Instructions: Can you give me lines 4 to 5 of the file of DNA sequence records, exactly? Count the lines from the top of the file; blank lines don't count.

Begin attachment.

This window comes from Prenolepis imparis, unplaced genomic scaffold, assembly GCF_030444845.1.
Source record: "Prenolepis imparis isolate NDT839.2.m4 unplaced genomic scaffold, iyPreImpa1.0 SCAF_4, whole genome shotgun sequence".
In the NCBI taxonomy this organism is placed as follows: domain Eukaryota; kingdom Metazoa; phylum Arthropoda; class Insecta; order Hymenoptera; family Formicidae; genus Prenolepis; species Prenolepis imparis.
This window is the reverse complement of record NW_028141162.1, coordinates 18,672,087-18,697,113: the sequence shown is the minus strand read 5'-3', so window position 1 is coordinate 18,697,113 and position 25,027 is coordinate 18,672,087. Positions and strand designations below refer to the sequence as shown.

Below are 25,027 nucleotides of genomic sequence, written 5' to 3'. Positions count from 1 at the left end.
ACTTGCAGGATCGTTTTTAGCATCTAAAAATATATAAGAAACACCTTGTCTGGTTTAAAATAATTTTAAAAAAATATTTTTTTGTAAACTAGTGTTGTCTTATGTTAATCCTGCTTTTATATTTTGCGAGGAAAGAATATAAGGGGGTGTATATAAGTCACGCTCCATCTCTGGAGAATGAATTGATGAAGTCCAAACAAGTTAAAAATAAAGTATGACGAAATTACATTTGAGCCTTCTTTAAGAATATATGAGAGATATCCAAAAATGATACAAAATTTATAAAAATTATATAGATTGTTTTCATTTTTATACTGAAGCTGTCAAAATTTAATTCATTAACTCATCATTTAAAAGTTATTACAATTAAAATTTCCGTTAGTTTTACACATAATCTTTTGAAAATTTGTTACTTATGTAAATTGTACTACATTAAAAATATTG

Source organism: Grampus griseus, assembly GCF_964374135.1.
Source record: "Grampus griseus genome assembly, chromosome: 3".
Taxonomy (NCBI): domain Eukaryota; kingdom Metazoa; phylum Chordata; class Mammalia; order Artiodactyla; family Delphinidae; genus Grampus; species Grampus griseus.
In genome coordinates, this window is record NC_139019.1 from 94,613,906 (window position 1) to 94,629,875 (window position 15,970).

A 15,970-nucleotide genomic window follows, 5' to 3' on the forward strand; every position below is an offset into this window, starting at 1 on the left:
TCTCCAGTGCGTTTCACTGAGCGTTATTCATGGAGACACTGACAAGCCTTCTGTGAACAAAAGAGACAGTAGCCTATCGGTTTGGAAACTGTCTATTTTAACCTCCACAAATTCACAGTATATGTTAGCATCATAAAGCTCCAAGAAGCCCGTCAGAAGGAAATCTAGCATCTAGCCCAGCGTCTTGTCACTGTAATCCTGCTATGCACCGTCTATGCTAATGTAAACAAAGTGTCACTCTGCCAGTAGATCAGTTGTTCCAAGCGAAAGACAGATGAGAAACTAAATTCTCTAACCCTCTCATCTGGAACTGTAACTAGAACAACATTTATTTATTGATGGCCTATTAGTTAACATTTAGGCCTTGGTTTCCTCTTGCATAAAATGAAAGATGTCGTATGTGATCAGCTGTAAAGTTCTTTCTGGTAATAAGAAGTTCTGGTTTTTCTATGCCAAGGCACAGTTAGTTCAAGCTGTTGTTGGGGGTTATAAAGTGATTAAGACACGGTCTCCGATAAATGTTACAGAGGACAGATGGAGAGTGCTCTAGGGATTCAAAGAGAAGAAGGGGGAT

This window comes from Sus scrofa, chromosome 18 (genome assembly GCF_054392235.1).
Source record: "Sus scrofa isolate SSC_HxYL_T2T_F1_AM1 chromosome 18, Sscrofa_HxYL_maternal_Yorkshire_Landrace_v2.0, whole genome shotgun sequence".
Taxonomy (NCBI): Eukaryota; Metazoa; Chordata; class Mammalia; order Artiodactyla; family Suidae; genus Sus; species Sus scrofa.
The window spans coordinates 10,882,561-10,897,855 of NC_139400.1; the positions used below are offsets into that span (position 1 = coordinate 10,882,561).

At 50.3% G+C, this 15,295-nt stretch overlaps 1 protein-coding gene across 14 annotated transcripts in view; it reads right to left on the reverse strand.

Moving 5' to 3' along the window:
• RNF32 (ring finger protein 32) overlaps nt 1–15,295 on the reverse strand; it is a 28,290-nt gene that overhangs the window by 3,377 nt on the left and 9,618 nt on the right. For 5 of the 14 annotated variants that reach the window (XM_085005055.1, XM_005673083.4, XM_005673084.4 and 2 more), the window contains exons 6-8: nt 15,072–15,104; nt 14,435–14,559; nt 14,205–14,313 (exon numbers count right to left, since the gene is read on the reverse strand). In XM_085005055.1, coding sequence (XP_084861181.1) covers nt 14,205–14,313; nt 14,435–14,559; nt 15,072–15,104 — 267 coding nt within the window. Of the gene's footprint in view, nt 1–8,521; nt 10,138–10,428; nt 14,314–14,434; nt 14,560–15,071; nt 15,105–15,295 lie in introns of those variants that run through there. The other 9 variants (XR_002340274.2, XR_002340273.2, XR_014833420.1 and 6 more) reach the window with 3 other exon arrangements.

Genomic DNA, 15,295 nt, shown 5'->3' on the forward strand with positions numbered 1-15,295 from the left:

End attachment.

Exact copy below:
This window is the reverse complement of record NW_028141162.1, coordinates 18,672,087-18,697,113: the sequence shown is the minus strand read 5'-3', so window position 1 is coordinate 18,697,113 and position 25,027 is coordinate 18,672,087. Positions and strand designations below refer to the sequence as shown.

Below are 25,027 nucleotides of genomic sequence, written 5' to 3'. Positions count from 1 at the left end.